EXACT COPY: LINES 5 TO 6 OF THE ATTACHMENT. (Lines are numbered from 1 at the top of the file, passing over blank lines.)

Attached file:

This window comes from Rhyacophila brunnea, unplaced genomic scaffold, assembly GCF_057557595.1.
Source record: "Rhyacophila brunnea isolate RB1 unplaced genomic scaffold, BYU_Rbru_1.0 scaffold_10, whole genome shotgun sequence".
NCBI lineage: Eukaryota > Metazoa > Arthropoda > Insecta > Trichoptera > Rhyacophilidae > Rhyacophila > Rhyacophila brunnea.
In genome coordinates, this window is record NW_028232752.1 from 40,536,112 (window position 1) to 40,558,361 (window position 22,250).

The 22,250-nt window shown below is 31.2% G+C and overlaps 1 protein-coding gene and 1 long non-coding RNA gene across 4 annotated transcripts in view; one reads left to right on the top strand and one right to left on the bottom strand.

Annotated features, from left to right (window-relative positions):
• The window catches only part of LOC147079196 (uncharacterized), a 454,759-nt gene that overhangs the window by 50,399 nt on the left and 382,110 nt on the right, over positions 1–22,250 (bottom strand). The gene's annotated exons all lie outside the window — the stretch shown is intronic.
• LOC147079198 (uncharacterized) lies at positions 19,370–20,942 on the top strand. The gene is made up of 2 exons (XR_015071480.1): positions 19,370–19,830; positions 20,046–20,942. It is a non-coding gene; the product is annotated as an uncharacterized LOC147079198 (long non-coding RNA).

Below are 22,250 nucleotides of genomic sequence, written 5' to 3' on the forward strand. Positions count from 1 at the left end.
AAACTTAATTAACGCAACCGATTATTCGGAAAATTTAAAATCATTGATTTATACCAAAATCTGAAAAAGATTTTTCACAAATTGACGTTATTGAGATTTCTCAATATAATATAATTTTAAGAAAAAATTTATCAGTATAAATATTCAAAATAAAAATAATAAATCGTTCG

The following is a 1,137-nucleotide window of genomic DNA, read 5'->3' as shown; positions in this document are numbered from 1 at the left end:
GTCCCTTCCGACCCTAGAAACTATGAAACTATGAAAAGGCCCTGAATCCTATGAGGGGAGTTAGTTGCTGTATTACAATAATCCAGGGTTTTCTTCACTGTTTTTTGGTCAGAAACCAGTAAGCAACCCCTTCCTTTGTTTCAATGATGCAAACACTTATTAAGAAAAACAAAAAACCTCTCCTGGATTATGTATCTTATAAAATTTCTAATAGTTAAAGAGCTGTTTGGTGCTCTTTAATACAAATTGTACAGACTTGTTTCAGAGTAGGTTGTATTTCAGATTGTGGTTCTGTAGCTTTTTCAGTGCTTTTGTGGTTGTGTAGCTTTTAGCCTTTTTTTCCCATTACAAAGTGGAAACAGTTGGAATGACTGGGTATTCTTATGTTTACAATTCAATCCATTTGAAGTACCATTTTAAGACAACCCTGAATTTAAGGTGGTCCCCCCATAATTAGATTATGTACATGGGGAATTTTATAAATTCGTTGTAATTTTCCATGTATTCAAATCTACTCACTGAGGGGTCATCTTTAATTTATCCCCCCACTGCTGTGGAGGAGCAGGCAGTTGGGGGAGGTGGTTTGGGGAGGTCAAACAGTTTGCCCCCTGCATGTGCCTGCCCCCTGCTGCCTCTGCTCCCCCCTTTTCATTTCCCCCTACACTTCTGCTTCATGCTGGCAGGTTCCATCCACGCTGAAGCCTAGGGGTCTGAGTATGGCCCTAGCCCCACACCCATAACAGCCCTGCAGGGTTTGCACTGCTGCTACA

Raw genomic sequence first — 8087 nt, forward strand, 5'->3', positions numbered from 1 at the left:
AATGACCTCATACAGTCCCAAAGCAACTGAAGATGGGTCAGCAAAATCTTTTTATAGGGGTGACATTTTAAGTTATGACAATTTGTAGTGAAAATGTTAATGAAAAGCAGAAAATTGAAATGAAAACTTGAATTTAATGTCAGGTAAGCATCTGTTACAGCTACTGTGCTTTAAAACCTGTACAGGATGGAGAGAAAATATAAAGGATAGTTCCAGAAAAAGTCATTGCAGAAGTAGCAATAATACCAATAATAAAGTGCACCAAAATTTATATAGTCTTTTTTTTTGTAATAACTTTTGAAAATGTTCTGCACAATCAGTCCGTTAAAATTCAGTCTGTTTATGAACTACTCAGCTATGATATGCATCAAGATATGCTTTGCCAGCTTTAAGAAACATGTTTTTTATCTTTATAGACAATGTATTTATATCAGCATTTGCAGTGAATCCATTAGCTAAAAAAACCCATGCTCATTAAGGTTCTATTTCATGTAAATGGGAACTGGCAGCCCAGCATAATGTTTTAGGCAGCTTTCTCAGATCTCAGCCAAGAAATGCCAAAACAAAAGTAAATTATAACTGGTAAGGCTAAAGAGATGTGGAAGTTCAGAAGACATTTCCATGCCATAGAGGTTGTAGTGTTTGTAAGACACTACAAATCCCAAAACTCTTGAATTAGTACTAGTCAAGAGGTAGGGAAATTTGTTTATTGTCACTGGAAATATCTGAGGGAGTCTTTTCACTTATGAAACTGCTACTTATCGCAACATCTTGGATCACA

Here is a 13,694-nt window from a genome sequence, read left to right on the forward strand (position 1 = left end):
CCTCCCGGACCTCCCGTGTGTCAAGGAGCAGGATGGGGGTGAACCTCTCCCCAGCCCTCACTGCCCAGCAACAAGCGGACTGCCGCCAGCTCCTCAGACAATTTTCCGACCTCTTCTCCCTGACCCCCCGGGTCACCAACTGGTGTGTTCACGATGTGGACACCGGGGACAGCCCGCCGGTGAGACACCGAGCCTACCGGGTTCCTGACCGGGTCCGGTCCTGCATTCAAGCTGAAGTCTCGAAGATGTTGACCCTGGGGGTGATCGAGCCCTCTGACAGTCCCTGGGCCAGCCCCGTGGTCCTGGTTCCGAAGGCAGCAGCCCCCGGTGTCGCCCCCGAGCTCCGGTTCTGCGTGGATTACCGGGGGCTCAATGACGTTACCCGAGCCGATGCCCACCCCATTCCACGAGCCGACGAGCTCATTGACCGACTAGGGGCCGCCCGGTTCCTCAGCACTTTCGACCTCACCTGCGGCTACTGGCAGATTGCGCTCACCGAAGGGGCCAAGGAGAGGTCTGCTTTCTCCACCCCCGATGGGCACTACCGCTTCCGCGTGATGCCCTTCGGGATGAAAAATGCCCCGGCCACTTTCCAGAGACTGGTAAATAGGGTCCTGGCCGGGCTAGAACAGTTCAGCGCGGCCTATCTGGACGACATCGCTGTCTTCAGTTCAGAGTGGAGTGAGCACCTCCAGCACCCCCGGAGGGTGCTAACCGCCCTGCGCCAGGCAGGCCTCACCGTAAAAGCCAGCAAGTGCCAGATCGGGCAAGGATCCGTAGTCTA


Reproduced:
The 22,250-nt window shown below is 31.2% G+C and overlaps 1 protein-coding gene and 1 long non-coding RNA gene across 4 annotated transcripts in view; one reads left to right on the top strand and one right to left on the bottom strand.

Annotated features, from left to right (window-relative positions):